# Thread: Probability question (boys & girls)

1. ## Probability question (boys & girls)

Hi, I'm new to this site. Sorry I'm jumping in with a question as the first post!

There was a question in my textbook that goes like this:
"A family has 2 kids. Given that at least one of them is a boy, what is the probability that both of them are boys?"

Initially the kids could satisfy one of three cases:
boy/boy, boy/girl, girl/girl
But now that we are given that at least one of them is a boy, we can eliminate the case girl/girl. Out of the two remaining cases, one is favorable, so the probability should be 1/2.

But the answer as given in the book is 1/3. What am I doing wrong?

2. Originally Posted by whitehat
Hi, I'm new to this site. Sorry I'm jumping in with a question as the first post!

There was a question in my textbook that goes like this:
"A family has 2 kids. Given that at least one of them is a boy, what is the probability that both of them are boys?"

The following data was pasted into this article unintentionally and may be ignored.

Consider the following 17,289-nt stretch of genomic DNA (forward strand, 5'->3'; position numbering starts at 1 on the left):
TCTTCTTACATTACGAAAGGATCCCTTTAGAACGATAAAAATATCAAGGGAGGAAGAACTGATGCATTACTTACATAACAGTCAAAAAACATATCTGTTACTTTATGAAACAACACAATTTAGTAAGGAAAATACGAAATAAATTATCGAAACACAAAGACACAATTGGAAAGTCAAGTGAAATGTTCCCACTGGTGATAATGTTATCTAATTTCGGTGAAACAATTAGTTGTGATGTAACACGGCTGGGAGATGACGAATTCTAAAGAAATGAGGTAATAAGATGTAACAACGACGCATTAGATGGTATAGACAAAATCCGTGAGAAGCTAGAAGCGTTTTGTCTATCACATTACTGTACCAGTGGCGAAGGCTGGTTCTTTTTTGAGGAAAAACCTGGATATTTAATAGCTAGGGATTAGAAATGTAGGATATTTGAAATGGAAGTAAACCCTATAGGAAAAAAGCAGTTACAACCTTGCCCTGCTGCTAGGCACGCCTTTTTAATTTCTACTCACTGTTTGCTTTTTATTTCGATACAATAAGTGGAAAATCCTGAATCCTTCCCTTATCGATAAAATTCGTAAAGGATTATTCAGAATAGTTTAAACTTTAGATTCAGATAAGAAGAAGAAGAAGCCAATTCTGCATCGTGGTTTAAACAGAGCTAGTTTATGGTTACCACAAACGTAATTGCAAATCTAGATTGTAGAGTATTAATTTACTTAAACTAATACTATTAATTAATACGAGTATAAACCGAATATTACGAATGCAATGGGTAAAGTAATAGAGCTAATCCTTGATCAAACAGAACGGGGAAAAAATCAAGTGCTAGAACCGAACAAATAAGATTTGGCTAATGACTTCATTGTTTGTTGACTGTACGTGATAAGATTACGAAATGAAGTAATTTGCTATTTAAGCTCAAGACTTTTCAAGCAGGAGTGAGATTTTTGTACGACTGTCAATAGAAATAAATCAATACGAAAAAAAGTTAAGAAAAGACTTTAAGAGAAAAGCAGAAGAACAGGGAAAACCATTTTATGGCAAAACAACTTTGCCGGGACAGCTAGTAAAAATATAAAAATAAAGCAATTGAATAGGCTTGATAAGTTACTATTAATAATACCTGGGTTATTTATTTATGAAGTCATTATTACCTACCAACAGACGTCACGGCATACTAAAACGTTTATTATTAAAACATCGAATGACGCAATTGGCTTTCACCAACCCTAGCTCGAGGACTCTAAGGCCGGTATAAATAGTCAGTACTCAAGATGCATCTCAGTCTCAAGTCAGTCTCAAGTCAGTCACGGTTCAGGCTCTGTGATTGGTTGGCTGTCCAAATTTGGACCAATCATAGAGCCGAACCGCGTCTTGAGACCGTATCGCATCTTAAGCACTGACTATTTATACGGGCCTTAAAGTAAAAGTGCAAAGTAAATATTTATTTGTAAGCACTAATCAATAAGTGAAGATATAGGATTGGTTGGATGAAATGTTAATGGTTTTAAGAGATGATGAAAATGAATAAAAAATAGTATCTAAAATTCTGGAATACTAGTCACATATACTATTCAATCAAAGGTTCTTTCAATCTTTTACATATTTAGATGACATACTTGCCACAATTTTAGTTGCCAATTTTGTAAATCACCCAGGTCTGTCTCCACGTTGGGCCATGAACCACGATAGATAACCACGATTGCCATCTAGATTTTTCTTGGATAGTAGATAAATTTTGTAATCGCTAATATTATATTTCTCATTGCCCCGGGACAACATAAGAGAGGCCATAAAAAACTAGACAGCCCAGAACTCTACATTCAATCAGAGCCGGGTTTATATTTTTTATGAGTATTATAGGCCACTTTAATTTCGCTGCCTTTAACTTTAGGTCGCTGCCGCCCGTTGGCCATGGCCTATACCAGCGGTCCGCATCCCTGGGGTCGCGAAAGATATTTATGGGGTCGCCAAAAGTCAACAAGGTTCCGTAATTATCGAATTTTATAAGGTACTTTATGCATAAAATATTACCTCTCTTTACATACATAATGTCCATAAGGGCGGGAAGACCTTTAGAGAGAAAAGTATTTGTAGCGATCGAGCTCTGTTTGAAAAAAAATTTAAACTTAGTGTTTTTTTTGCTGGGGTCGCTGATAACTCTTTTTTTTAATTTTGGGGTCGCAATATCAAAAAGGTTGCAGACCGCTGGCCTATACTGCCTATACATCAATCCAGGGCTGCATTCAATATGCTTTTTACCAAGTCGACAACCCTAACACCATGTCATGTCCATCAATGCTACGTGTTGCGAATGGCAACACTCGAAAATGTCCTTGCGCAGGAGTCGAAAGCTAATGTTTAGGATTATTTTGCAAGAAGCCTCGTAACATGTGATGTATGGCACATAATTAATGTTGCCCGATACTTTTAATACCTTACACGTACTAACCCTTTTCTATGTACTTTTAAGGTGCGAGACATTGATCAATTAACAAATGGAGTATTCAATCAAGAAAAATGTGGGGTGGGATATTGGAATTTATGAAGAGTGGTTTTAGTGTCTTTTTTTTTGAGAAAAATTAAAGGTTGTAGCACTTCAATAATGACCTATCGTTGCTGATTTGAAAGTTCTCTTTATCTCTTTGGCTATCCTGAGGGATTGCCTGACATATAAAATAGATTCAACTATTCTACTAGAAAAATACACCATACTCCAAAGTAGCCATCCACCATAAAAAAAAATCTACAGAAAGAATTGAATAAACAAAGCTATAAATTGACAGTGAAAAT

Initially the kids could satisfy one of three cases:
boy/boy, boy/girl, girl/girl Mr F says: You've missed an 'outcome': girl/boy. See below.

But now that we are given that at least one of them is a boy, we can eliminate the case girl/girl. Out of the two remaining cases, one is favorable, so the probability should be 1/2.

But the answer as given in the book is 1/3. What am I doing wrong?

You're given that at least one is a boy. So the reduced sample space is:

BG
GB
BB

where the younger sibling is given first.

So the probability that both are boys is 1/3.

3. ## Thanks

Oh... I didn't consider them as two separate entities. Thanks!